Thomas Frank's book What's the Matter with Kansas? sparked a lively academic debate about the political attitudes and voting behavior of the white working class. Frank writes of a "Great Backlash" in which the white working class, once a pillar of the New Deal coalition, left the Democratic Party and joined the Republican Party as conservatism shifted away from its early emphasis on "fiscal sobriety" toward a more recent emphasis on "explosive social issues" such as abortion and gun control (2004, 8). This argument follows on the work of several other scholars and political observers who also have argued that social and cultural wedge issues alienated white working-class voters from the Democratic Party (Cook 2008; Edsall and Edsall 1991; Freedman 1996; Huckfeldt and Kohfeld 1989; Judis and Teixeira 2002; Ladd and Hadley 1975; Phillips 1969; Rieder 1989).
However, Larry Barrels, in his provocative article "What's the Matter with What's the Matter with Kansas?" (and later his 2008 book Unequal Democracy), challenges the premise that white working-class voters are preoccupied with social issues, and that they shifted their allegiance to the Republican Party (see also Brewer and Stonecash 2001, 2007; Stonecash 2005). Barrels finds that Republicans have made their most significant gains with middle-and upper-income voters since the 1950s, and that any major losses of white working-class voters from the Democratic Party have come primarily in the South (2006, 209-11). He further notes that cultural wedge issues were not a high priority to most white working-class voters in 2004, and concludes that the "statistical analysis continues to demonstrate that material economic concerns rather than cultural wedge issues were of primary importance to Frank's working-class white voters" (2006, 218).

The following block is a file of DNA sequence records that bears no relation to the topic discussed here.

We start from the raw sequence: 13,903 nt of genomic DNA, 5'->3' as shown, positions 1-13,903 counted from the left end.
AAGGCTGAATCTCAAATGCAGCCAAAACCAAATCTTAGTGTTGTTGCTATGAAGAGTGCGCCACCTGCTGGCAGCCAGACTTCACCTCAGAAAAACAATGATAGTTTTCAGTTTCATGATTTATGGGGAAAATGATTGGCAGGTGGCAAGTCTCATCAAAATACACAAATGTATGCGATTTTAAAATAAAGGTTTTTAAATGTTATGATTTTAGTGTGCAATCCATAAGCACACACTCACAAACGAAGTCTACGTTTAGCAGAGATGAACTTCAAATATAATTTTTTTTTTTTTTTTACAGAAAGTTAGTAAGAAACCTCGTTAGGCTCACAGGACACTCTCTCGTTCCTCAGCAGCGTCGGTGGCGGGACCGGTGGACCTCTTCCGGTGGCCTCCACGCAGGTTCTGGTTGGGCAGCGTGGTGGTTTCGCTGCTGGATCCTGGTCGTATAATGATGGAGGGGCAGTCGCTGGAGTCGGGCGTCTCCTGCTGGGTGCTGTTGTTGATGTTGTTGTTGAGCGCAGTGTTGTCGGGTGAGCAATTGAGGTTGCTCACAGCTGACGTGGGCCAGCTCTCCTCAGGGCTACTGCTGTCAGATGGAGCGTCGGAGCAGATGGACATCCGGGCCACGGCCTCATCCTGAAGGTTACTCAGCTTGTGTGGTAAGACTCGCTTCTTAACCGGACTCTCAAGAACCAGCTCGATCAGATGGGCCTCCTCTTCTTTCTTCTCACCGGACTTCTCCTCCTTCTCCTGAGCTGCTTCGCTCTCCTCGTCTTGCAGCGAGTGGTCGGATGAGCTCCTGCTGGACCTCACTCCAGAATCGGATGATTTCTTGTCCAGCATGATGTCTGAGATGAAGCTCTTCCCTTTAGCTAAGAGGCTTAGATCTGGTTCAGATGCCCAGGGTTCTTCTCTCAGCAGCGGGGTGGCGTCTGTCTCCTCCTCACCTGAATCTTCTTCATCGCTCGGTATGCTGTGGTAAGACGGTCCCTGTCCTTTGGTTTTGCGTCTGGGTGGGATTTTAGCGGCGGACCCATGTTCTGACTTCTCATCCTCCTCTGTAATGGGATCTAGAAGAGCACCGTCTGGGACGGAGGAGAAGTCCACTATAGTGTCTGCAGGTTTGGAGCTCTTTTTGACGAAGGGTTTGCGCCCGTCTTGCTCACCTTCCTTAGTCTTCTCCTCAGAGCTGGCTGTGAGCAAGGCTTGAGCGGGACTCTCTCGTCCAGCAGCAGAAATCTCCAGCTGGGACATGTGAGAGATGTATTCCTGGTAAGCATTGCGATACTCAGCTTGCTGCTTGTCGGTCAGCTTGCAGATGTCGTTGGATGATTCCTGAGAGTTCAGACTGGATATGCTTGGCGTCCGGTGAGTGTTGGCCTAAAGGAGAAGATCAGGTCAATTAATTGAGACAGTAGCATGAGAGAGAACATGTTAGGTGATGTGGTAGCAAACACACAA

The starkly different descriptions that Frank and Barrels offer of the white working class point to the need for some added clarity on this subject. In this study, we contend that both analyses overlook the critical influence of labor unions. This omission is understandable given that rates of union membership have fallen sharply over several decades, dropping from a high of 32.5% in 1953 to just 12.4% in 2008 (Troy and Sheflin 1985; U.S. Bureau of Labor Statistics 2009). Yet despite declines in union membership, several studies suggest that organized labor remains an influential force in American politics (Asher et al. 2001; Dark 1999; Francia 2006). Union households, for instance, have been a significant voting bloc for more than a half century, typically falling in the range of at least one-fifth of the national electorate in most presidential elections, including in 2004, when they made up 24% of all voters (Francia 2007). Organized labor's influence in the 2004 election, therefore, seems deserving of scholarly inquiry, particularly with respect to any analysis of the white working class--a favorite target of union organizing efforts.
Moreover, there are good theoretical reasons to expect union membership to have an influence on the white working class. As research on the benefits of participation in organizations suggests, labor unions can help foster in workers a sense of belonging to a larger community that stimulates interest, knowledge, and participation in politics (see, e.g., Radcliff and Davis 2000; Uhlaner 1989; Verba, Schlozman, and Brady 1995). Unions promote active citizenship in workers by helping them learn and develop political skills (Asher et al. 2001; Dark 1999; Francia 2006). They also distribute political information to their membership with a message that typically focuses on workers' economic concerns, which can help give rise to class consciousness (Dixon, Roscigno, and Hodson 2004; Fantasia 1988). Indeed, in 2004, some 92% of union members in battleground states reported that they had received political information from their union in the form of a pamphlet, flyer, or letter, while 88% reported that they had received political information from a union newspaper, magazine, or newsletter (Hart Research Associates 2004). …